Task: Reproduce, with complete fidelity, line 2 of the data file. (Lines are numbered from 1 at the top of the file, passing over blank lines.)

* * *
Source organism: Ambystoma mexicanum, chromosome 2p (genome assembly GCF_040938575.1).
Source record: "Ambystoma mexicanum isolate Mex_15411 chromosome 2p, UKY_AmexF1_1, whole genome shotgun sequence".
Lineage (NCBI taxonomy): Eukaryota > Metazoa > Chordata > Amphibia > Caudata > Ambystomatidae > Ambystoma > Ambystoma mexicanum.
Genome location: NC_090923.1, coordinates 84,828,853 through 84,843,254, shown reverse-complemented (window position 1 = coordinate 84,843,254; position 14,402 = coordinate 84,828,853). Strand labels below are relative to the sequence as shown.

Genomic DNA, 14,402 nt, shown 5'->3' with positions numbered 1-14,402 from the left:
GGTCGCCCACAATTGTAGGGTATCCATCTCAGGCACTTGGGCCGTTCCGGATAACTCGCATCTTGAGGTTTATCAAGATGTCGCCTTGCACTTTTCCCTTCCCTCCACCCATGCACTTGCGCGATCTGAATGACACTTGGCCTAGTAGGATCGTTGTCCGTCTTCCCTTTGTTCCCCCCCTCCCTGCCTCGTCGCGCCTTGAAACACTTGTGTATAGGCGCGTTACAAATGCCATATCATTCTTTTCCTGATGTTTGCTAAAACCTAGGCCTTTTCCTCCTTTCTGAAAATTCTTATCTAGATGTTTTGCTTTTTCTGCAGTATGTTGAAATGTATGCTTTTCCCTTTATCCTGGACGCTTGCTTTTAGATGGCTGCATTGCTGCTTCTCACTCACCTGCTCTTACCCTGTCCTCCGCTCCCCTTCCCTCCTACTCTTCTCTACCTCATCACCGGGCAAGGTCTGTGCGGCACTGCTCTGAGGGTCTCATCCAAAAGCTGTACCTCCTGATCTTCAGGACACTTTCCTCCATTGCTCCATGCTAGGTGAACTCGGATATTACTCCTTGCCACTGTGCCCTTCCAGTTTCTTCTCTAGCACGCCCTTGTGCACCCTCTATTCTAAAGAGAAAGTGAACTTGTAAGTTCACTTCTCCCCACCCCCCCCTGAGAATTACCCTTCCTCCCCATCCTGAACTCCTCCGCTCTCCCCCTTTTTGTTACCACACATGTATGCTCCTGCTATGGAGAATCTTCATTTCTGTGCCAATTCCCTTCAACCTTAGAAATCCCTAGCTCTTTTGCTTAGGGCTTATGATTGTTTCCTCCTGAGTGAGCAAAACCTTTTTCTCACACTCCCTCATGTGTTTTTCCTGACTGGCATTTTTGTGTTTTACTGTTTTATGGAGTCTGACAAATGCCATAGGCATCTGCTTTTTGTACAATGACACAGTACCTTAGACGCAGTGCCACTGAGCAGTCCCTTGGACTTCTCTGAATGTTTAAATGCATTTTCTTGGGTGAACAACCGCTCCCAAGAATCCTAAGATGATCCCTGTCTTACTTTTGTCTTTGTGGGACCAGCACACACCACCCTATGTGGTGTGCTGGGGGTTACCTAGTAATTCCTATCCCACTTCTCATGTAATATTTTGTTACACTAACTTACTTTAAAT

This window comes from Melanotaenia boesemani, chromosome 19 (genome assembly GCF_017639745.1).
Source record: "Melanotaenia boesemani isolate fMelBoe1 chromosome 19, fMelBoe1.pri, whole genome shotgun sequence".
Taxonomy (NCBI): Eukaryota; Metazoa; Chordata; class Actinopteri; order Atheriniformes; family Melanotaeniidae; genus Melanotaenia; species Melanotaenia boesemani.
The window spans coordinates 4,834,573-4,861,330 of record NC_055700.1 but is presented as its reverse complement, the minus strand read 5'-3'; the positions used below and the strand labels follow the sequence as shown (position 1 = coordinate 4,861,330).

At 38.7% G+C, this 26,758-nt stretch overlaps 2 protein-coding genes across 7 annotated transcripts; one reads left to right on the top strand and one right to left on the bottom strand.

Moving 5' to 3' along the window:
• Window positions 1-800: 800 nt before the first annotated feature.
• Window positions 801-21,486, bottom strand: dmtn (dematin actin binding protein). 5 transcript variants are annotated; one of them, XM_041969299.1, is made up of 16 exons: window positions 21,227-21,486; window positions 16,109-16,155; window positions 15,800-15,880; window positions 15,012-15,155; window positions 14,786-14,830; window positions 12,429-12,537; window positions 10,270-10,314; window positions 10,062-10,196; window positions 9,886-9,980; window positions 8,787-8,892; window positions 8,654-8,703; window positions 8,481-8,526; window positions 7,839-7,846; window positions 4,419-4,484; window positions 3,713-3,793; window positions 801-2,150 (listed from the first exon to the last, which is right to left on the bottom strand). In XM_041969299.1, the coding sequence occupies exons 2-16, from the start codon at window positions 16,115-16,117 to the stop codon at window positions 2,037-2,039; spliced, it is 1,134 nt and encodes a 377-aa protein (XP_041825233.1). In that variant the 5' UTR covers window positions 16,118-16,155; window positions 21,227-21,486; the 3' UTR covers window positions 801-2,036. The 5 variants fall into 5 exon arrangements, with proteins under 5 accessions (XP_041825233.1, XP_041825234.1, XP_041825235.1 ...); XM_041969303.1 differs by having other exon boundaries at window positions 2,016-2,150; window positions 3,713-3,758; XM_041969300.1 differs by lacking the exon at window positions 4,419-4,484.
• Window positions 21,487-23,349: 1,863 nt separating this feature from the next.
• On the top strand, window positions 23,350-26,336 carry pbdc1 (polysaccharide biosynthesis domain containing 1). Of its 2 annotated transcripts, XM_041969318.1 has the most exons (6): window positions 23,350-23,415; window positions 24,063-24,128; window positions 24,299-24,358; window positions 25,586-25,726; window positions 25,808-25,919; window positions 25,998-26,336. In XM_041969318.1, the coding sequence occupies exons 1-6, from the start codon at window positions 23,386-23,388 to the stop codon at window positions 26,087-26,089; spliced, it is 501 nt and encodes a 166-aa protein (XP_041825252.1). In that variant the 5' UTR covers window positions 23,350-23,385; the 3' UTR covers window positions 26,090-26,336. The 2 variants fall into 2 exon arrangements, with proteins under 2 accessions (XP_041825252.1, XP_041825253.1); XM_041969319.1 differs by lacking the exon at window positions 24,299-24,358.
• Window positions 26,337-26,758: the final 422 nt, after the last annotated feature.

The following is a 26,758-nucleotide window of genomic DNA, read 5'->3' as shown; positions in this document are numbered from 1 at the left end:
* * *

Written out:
Source record: "Ambystoma mexicanum isolate Mex_15411 chromosome 2p, UKY_AmexF1_1, whole genome shotgun sequence".